down to one. But this is hardly the case. Because if it was, we
would have collectively just said "fuck it", and everyone on earth
would have already seen the futility of speaking other languages and
abandoned them for English.
Consider exhibit A - the current coach of the Montreal Canadiens,
Randy Cunneyworth. For five days this man has been roasted in
Canada's French and English media for not being able to speak French.
Never mind that there are more francophone players on the Pittsburgh
Penguins, Philadelphia Flyers, and Vancouver Canucks than on the Habs;
8 million Québécois know that team as Les Glorieux for a reason. It
is an institution.
English Canadians will weigh in with their usual responses - the
totally ignorant perception that they don't speak real French in
Quebec, it doesn't matter in 2011, what does it matter if 66% of
Quebecers and 100% of Quebec French media sports columnists can speak
English? It matters because this man is unable to do his job of
coaching a hockey team with this distraction! And if the fans wanted
the team to win and didn't care about being spoken to only in English
even though they can understand it, than maybe they wouldn't have
caused this distraction. The English-only supremacists cannot
understand that we are not playing a board game, some people have as
much attachment to their languages as the supremacists have to English
and English's current status does not mean "game over" for everyone
else. Look at how French Quebec still is today despite four centuries
of assault on its language and culture.
Exhibit B - English is not as easy as you think it is.
If these English-only people cared as much about English as they say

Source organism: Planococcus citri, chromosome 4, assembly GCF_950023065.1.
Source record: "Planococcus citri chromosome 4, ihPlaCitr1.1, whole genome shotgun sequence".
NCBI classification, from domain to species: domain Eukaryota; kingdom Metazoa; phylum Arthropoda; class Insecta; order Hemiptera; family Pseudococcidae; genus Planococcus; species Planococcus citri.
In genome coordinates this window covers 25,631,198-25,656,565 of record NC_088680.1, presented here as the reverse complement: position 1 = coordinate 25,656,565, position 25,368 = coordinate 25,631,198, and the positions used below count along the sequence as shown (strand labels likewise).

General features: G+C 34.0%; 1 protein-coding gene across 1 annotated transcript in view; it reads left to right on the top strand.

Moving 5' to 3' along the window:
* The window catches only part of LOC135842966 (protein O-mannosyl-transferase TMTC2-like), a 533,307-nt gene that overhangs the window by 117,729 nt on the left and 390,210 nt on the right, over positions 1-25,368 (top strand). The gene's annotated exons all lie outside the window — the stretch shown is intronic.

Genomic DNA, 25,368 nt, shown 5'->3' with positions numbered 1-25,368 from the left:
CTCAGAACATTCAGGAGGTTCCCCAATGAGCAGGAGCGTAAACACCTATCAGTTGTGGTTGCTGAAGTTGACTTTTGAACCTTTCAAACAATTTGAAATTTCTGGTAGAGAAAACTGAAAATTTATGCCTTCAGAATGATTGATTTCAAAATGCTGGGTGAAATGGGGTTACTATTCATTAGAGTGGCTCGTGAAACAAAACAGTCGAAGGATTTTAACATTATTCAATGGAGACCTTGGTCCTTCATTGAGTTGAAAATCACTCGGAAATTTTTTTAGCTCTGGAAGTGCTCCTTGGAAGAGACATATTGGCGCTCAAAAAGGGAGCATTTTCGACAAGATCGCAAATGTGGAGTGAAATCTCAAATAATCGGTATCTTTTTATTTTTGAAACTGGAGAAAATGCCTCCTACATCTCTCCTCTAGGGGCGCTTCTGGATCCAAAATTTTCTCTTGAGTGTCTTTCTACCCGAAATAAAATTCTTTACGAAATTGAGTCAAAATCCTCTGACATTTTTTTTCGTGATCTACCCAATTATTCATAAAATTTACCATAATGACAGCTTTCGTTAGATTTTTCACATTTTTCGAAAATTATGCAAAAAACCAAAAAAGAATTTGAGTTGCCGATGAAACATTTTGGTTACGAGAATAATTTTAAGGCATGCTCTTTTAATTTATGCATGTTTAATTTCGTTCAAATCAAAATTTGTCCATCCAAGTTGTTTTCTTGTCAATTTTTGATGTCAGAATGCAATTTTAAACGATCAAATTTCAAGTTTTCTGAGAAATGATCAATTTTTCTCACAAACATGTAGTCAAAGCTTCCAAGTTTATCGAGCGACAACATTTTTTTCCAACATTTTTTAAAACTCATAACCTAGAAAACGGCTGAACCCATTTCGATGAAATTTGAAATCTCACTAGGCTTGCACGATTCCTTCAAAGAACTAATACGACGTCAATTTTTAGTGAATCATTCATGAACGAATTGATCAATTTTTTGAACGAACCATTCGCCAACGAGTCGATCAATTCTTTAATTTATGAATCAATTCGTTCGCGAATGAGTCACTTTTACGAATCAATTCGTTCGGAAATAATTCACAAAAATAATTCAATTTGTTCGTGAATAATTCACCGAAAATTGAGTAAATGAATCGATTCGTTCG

they do, they might complain about the generally poor level of the
language around the world which could be increased by improving its
own speakers skills, rather than demanding people who don't speak it
to learn it. A conversation can be carried on in English with a
vocabulary as low as 300 words. You can go to any country in the
world and find someone who speaks English, and while they may not be
at this extremely low baseline, there is a good chance they have not
passed the next level - 3,000 words. Taxi driver English.
The supremacists go to bed at night thinking the stats they use mean
the whole world is chucking at the jokes in Shrek and Woody Allen
movies, singing along passionately to a few Bob Dylan albums, then
reading a few thick Jane Austen novels and Shakespeare plays before
they go to bed. Never mind that the extremely limited version of
English that the vast majority of the world outside the anglosphere
speaks, if it speaks any at all, makes it impossible to have a
pleasant conversation, nevermind tell stories or jokes or have a
debate. The amount of people willing to take the pain of becoming perfectly bilingual on earth is small; much smaller than the
supremacist columnists would have you believe. If these guys ever travelled they might have experienced that first hand.
Exhibit C - Anglophilia